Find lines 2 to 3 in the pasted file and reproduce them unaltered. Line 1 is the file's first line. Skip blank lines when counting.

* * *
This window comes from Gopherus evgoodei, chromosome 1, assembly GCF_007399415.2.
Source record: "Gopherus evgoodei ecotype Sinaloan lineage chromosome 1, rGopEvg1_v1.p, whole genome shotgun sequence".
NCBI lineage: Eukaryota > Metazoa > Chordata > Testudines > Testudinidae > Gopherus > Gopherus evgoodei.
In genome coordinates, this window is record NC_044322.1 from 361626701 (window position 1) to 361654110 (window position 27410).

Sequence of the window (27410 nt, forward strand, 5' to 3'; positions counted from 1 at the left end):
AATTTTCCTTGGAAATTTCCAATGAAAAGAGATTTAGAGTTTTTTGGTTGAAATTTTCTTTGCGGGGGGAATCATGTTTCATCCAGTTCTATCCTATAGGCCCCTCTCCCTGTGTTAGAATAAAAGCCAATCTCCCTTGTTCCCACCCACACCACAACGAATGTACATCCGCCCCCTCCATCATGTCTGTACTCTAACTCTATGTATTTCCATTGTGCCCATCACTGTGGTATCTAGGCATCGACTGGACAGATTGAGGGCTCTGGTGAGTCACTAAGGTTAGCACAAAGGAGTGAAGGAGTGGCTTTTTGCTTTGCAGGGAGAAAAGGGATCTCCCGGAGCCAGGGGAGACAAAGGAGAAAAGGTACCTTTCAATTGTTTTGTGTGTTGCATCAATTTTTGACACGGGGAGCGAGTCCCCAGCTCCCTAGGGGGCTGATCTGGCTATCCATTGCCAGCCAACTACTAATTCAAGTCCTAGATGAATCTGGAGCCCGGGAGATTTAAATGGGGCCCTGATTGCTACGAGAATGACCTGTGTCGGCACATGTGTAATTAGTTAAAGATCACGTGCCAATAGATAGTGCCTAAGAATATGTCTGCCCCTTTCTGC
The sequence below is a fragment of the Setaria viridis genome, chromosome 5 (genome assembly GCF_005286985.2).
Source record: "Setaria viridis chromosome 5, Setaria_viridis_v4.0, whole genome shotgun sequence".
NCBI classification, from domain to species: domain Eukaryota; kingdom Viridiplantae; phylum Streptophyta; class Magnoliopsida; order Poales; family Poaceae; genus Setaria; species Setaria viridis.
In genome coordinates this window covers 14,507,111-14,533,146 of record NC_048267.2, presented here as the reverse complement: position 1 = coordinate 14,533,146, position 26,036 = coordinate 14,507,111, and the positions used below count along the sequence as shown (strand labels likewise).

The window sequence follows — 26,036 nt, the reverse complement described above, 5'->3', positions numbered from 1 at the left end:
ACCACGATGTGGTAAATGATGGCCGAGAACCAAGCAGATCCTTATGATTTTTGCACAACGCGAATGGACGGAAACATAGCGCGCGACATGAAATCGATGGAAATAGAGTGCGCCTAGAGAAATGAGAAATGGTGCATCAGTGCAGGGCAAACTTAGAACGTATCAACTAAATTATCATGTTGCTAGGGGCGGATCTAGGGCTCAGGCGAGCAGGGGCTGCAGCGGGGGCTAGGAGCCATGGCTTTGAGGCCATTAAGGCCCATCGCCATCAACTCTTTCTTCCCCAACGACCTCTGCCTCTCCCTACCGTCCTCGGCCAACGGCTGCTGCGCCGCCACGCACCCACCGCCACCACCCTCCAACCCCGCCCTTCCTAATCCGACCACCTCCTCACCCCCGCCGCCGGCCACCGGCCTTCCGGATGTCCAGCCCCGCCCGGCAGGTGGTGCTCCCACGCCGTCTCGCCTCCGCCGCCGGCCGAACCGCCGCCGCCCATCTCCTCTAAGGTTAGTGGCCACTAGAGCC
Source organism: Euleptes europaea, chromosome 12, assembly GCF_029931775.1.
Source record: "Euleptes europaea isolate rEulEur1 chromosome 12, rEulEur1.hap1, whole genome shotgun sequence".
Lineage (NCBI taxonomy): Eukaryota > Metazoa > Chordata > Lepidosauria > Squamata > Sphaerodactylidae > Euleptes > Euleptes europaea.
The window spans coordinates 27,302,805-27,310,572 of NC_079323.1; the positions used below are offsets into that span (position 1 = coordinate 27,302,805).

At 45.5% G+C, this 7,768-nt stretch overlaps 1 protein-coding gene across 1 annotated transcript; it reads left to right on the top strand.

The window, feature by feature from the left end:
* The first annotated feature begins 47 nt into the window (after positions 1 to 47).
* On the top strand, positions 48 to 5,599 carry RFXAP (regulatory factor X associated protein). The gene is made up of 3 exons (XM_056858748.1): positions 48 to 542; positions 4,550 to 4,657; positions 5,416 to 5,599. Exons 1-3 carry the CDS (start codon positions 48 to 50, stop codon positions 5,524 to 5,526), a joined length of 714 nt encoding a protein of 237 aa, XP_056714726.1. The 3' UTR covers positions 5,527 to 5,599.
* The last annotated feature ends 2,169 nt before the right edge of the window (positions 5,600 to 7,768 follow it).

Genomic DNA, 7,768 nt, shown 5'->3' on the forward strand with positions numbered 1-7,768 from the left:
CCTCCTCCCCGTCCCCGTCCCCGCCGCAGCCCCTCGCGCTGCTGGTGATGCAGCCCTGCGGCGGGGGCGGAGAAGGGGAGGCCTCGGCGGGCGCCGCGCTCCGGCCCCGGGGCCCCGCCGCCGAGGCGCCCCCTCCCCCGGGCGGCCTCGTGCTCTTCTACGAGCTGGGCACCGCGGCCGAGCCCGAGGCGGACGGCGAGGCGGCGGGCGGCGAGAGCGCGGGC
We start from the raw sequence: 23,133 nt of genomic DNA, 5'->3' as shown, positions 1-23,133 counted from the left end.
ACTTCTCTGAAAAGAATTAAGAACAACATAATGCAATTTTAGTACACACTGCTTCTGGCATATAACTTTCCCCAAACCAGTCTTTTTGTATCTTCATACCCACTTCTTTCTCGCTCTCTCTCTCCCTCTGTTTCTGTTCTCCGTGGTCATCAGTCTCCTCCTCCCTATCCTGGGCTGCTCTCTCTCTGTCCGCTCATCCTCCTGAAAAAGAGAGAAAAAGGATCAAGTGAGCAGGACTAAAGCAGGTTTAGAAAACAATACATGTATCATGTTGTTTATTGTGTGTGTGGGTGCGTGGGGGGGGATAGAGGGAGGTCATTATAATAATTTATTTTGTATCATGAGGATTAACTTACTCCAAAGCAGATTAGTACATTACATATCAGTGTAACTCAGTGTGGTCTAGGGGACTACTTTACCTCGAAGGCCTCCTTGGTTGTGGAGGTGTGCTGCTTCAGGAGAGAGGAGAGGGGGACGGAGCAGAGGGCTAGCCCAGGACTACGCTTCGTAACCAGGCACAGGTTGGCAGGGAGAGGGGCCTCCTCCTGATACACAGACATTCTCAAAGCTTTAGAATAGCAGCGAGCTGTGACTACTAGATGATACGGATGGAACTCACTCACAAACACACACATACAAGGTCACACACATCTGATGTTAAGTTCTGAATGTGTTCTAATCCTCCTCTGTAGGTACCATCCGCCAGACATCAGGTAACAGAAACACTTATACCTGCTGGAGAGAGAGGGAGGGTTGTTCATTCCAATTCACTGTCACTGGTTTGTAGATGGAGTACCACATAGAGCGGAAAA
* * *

Source record: "Gopherus evgoodei ecotype Sinaloan lineage chromosome 1, rGopEvg1_v1.p, whole genome shotgun sequence".
NCBI lineage: Eukaryota > Metazoa > Chordata > Testudines > Testudinidae > Gopherus > Gopherus evgoodei.